For fun, I went through some of the images I captured from my webcam scraper project and converted them into timelapse videos. The videos are all pretty repetitive. However, the videos did help me spot some nice one-offs, such as the Vancouver lightning strike I reported on previously. Here are some Youtube clips of the more interesting ones.
The tides can be interested to watch in timelapses. Check out the rise and fall of boats in these webcams from Alaska and Hilton Head:
I spent a summer in Metz, France during college, so it was nice to see pictures of the city and Paris come up in the screensaver. One of the Metz webcams tracked an interesting building with curvy architecture being built. The Eiffel Tower cam is fairly constant, but if you stop it around Bastille day you can see some fireworks.
There were a few other places I grabbed from around Europe. The problem I had with getting data from there was that with the timezone differences, it was often night there when my desktop was running, resulting in night images. Here are timelapses from Warsaw, the Vatican, and Switzerland.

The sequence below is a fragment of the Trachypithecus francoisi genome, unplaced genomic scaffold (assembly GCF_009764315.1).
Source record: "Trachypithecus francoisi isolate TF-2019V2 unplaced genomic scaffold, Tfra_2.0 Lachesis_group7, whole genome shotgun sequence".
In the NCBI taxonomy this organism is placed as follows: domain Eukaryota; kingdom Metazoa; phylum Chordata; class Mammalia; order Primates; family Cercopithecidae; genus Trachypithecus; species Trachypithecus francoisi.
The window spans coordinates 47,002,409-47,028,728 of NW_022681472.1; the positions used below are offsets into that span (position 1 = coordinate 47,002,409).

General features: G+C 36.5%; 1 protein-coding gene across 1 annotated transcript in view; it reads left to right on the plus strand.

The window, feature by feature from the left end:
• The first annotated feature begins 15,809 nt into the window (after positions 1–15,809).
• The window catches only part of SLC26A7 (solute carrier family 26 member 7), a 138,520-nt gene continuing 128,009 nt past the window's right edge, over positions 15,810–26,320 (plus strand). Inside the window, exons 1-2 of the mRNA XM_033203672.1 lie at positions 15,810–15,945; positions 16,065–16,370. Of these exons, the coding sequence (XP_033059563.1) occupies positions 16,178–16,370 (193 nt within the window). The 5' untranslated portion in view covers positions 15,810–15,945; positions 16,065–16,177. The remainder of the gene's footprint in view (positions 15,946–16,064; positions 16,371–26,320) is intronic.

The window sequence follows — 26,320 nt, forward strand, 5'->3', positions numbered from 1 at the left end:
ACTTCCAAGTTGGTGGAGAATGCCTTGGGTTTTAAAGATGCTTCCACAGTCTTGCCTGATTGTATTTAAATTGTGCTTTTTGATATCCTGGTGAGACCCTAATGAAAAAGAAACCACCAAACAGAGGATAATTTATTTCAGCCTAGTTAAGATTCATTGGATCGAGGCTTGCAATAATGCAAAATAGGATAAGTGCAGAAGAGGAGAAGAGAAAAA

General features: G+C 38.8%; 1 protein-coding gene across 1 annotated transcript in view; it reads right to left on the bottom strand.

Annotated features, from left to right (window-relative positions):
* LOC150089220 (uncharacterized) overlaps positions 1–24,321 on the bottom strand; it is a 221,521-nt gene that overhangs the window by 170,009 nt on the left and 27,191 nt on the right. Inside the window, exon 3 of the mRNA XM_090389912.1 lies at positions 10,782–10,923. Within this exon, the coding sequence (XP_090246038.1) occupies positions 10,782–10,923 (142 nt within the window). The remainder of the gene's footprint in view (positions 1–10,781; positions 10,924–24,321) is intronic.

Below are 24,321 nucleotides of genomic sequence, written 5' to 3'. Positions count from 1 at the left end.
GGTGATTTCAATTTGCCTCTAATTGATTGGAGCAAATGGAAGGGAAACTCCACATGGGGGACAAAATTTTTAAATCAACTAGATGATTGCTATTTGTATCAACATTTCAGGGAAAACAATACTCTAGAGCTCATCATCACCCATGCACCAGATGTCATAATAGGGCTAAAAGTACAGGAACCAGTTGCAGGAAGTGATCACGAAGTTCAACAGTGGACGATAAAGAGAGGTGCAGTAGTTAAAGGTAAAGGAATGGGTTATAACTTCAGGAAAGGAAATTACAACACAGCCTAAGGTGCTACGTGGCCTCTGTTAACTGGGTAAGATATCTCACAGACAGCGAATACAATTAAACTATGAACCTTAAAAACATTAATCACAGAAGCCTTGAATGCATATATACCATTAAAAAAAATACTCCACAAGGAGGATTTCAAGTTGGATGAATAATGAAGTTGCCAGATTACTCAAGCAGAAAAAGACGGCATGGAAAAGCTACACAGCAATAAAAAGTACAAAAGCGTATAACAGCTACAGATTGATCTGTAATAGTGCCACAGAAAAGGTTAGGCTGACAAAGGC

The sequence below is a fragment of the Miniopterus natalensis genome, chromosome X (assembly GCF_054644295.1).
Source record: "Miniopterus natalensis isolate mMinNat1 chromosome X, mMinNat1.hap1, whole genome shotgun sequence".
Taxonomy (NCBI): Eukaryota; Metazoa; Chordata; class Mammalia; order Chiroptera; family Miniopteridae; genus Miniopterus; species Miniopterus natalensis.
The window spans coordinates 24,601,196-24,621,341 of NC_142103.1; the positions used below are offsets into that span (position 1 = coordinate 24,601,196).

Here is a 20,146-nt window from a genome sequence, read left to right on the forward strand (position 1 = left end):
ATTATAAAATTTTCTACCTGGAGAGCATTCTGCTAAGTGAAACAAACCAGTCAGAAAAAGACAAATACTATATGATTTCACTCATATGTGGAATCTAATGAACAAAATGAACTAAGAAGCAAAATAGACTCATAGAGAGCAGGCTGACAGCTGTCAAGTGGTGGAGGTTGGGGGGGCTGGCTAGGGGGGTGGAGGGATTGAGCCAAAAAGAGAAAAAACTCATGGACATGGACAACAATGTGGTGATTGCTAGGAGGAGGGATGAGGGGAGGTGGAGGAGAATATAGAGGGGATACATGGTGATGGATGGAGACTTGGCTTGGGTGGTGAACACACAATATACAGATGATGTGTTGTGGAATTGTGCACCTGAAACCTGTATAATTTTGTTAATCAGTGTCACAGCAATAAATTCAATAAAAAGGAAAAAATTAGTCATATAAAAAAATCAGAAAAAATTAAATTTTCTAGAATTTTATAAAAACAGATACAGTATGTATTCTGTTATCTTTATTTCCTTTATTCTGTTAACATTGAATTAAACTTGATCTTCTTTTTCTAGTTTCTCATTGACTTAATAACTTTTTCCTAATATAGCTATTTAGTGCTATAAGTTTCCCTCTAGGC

California also has some good cameras out in the mountains. Here are two from Mount Wilson (at the Mt. Wilson Observatory near L.A.) and Mount Shasta.
The Bay Area
The bay area has a few good cameras, besides the normal traffic cams. Here are cameras from downtown, Sausalito, and Berkeley.
I only found a few webcams for Atlanta, but the skyline camera always looked good to me. Georgia State used to have a really good, user-controlled camera with a strong zoom that let you look around the downtown streets and buildings. It was interesting to watch how other people controlled the camera. I often thought that if I watched it long enough I'd witness some downtown crime.
I was surprised to find that there are multiple webcams in Antarctica, and that they are well maintained. I don't seem to have it anymore, but on mother's day, someone left a sign in front of the webcam that said "I love you mom". The below timelapse is a little boring, but midway through it you see sea lions and penguins (I think) come up on shore.
Finally, here's my favorite camera, the one pointed at the Burrard Bridge in Vancouver. If you look around 34 seconds into it, you'll see the lightning strike I mentioned in the previous post.